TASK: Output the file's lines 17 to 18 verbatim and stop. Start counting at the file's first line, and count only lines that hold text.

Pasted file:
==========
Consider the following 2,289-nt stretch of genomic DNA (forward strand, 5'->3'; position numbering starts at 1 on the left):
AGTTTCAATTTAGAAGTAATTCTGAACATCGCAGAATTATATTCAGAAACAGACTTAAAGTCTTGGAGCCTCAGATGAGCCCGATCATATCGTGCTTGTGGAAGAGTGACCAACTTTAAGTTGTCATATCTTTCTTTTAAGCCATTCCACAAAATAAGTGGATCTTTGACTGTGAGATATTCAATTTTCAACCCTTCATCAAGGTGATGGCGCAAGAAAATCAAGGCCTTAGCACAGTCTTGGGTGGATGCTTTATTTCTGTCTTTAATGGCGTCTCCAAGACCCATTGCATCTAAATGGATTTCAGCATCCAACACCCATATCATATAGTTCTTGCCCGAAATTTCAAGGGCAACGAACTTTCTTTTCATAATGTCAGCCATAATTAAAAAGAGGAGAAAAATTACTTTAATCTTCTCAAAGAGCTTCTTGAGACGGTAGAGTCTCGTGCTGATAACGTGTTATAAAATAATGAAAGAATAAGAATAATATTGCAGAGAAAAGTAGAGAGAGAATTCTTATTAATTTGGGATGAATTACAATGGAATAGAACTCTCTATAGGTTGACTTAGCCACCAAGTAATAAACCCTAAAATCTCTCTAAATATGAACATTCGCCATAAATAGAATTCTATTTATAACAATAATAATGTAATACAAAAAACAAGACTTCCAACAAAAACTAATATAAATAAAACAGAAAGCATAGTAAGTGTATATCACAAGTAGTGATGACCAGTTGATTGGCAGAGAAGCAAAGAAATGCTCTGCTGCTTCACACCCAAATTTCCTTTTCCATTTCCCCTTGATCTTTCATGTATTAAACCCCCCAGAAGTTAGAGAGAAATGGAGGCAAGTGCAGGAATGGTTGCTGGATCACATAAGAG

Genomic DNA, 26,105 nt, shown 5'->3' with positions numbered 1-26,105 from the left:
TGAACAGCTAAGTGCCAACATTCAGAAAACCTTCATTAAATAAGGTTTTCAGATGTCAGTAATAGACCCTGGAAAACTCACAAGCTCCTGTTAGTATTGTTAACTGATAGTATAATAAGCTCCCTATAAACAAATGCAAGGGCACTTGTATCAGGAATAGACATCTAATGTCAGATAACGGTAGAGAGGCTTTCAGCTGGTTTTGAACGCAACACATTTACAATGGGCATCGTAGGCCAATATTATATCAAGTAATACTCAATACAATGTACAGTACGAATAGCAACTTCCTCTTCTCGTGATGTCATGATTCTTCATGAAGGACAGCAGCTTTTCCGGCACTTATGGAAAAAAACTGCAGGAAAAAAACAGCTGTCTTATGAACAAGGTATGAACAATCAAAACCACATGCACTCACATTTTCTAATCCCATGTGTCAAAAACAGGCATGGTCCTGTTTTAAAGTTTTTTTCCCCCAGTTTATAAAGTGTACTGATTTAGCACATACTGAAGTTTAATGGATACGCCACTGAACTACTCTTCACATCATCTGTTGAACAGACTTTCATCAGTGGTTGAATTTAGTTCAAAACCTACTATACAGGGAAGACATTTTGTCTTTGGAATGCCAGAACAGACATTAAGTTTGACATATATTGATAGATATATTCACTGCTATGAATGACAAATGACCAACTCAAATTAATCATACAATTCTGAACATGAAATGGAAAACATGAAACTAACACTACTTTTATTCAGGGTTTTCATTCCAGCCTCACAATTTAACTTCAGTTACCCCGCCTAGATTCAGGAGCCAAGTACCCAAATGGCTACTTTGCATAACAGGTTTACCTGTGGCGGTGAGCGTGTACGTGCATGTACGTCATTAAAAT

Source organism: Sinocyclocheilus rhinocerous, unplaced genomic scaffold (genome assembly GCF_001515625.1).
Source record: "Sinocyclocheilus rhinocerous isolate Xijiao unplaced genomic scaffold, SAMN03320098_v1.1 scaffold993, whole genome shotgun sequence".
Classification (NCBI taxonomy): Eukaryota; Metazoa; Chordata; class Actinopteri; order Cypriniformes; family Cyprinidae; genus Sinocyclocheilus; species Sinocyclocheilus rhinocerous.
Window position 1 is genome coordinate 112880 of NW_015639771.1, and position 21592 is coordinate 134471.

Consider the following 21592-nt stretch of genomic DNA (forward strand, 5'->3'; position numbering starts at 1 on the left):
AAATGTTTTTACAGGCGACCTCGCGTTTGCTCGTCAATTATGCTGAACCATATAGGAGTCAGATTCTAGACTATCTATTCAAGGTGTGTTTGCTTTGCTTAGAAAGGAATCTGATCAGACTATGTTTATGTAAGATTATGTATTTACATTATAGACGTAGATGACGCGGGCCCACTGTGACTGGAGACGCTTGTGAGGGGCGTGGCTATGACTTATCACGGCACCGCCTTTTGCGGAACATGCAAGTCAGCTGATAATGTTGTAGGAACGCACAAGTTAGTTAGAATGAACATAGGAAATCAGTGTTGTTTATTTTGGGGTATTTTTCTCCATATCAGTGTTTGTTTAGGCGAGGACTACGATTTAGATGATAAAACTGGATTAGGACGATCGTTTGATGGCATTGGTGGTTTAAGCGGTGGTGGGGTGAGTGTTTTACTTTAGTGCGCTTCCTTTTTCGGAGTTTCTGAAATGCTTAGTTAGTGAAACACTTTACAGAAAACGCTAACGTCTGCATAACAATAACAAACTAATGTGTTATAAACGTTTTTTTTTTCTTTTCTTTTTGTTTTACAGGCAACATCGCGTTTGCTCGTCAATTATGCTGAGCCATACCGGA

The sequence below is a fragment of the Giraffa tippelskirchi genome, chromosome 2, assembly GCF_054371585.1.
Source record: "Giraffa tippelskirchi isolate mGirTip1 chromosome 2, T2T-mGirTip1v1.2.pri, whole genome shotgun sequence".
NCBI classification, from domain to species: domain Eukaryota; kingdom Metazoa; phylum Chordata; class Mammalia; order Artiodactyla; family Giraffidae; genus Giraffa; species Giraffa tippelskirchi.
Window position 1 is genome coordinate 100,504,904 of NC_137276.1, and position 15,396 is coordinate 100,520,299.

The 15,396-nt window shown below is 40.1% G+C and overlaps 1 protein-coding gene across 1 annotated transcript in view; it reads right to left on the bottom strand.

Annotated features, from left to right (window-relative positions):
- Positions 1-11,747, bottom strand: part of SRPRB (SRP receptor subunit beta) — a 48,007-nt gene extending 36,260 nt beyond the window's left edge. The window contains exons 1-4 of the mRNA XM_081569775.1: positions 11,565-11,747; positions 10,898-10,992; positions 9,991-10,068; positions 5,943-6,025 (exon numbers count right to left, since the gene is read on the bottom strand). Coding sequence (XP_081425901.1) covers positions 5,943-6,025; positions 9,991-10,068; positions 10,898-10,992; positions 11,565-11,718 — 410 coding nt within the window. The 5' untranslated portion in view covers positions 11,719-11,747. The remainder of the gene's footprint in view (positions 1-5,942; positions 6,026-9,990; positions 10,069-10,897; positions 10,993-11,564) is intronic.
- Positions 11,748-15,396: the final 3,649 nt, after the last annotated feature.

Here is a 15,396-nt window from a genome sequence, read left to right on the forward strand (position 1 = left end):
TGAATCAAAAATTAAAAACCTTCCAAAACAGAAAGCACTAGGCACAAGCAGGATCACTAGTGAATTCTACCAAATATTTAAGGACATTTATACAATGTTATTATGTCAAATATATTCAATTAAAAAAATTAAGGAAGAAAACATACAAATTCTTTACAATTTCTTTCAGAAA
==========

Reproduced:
- Positions 1-11,747, bottom strand: part of SRPRB (SRP receptor subunit beta) — a 48,007-nt gene extending 36,260 nt beyond the window's left edge. The window contains exons 1-4 of the mRNA XM_081569775.1: positions 11,565-11,747; positions 10,898-10,992; positions 9,991-10,068; positions 5,943-6,025 (exon numbers count right to left, since the gene is read on the bottom strand). Coding sequence (XP_081425901.1) covers positions 5,943-6,025; positions 9,991-10,068; positions 10,898-10,992; positions 11,565-11,718 — 410 coding nt within the window. The 5' untranslated portion in view covers positions 11,719-11,747. The remainder of the gene's footprint in view (positions 1-5,942; positions 6,026-9,990; positions 10,069-10,897; positions 10,993-11,564) is intronic.
- Positions 11,748-15,396: the final 3,649 nt, after the last annotated feature.